Welcome to our weekly poetry stars celebration. This week’s challenge was to choose synonyms for the words, “green & morass,” using one of these forms: haiku, senryu, haiga, tanka, gogyohka, haibun, tanka prose, renga, solo renga, chōka, cinquain, and its variations, Etheree, nonet, shadorma, Badger hexastich, Abhanga, diatelle, the Kerf poetry, and any of the syllabic forms from the Poetscollective.org.
Many thanks to everyone who joined in below:
|2.||Trent McDonald||9.||The Versesmith||16.||Kerfe Roig|
|3.||Gwen Plano||10.||D. L. Finn||17.||Sangeetha|
|4.||Cheryl||11.||Laura McHarrie||18.||Ruth Klein|
|6.||Annette Rochelle Aben||13.||Susan Joy Clark|
There were some great new forms shared this week. Honestly, I love learning about new syllabic poetry forms and it’s fun to experiment. Who knows? That new form might become your new favorite to write!
Lady Lee wrote a Baccresiezé which is written in 3 quatrains. L1, L2, & L3 are 8 syllables, and L4 is 4 syllables rhymed, with a complicated rhyme scheme AaxB bxAB xxxB x being unrhymed. Have a read!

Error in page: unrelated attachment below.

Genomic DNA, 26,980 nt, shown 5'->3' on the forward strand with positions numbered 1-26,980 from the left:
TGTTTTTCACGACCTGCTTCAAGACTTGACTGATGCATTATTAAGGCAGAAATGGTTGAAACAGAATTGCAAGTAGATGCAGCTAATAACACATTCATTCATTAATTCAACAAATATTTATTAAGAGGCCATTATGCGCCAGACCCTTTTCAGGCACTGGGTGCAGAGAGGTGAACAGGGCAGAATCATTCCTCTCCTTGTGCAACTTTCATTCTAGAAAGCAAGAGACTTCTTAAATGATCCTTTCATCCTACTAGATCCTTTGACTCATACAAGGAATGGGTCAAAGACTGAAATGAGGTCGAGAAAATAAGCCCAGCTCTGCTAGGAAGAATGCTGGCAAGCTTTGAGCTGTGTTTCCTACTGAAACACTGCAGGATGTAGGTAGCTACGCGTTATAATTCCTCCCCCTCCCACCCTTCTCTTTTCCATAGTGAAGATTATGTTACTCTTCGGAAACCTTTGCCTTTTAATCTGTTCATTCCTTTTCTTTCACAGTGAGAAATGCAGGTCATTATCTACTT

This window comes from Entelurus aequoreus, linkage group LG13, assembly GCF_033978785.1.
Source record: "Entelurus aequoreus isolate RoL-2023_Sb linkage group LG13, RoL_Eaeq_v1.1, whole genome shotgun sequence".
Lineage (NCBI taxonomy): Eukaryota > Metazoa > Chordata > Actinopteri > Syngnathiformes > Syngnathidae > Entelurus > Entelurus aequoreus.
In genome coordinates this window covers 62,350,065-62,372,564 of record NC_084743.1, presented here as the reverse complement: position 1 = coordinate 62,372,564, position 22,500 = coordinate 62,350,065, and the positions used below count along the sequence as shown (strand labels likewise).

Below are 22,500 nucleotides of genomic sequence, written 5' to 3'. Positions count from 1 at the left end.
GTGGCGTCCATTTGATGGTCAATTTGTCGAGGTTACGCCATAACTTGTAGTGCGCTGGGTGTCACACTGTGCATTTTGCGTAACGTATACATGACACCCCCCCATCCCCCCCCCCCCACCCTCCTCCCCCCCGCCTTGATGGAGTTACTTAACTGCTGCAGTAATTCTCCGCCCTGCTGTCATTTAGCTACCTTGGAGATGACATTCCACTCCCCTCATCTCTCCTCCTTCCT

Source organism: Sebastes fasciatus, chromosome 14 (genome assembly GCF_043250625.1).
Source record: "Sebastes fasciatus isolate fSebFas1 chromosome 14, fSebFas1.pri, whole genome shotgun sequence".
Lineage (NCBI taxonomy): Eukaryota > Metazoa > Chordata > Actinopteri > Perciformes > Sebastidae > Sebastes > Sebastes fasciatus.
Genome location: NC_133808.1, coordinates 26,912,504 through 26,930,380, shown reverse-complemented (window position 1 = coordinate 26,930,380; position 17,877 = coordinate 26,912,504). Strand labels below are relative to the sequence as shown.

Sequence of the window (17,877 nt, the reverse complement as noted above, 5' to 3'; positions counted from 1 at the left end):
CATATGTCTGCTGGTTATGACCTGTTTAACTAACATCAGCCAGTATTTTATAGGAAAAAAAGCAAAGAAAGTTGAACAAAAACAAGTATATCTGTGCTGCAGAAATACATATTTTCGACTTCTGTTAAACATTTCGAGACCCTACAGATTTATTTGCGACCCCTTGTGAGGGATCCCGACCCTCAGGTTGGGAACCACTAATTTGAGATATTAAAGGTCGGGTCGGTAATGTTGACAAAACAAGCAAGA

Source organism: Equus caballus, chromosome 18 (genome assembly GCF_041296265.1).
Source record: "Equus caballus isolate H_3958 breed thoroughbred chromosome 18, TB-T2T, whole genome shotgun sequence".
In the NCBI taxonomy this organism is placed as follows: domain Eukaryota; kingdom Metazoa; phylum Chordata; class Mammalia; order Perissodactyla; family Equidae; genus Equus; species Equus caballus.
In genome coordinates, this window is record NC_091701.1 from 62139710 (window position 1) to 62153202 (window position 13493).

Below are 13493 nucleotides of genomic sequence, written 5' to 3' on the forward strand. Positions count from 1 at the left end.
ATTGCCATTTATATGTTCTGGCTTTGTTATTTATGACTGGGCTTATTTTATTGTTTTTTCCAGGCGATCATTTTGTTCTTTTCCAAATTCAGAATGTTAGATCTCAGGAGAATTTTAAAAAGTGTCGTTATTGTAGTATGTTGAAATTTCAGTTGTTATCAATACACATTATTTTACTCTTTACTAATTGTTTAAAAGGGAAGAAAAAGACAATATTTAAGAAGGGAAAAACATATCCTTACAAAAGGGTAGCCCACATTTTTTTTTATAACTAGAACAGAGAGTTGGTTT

Elizabeth wrote a form called the Tree of Life. It’s a syllabic form containing 19 lines, unrhymed, following the syllabic order: 1, 2, 3, 4, 5, 6, 7, 8, 9, 10, 11, 12, 13, 4, 4, 4, 4, 4, 4 which takes on the shape of a tree! I love shape poetry. This is worth a second read!
Kerfe created a Zeno which is a 10-line verse form with a repeating syllable count of 8,4,2,1,4,2,1,4,2,1. The rhyme scheme is abcdefdghd. The Zeno has a lovely rhythm and Kerfe’s photo’s are like a mini-vacation.
One form I was especially happy to see was the solo-renga. Selma’s two solo-renga were lovely. You will enjoy the poetry of the Bellflowers.
This week, I’ve asked Selma to choose the two words for next month’s synonyms-only challenge. Please email your words to me at least a week before the challenge to firstname.lastname@example.org. Thanks.
Submissions are now closed for the first edition of the wordweavingpoetryjournal.com. We will be sending out emails to the poets whose poetry was accepted. Stay in touch! Follow Word Weaving on Twitter @word_weaving.
See you tomorrow for the new challenge!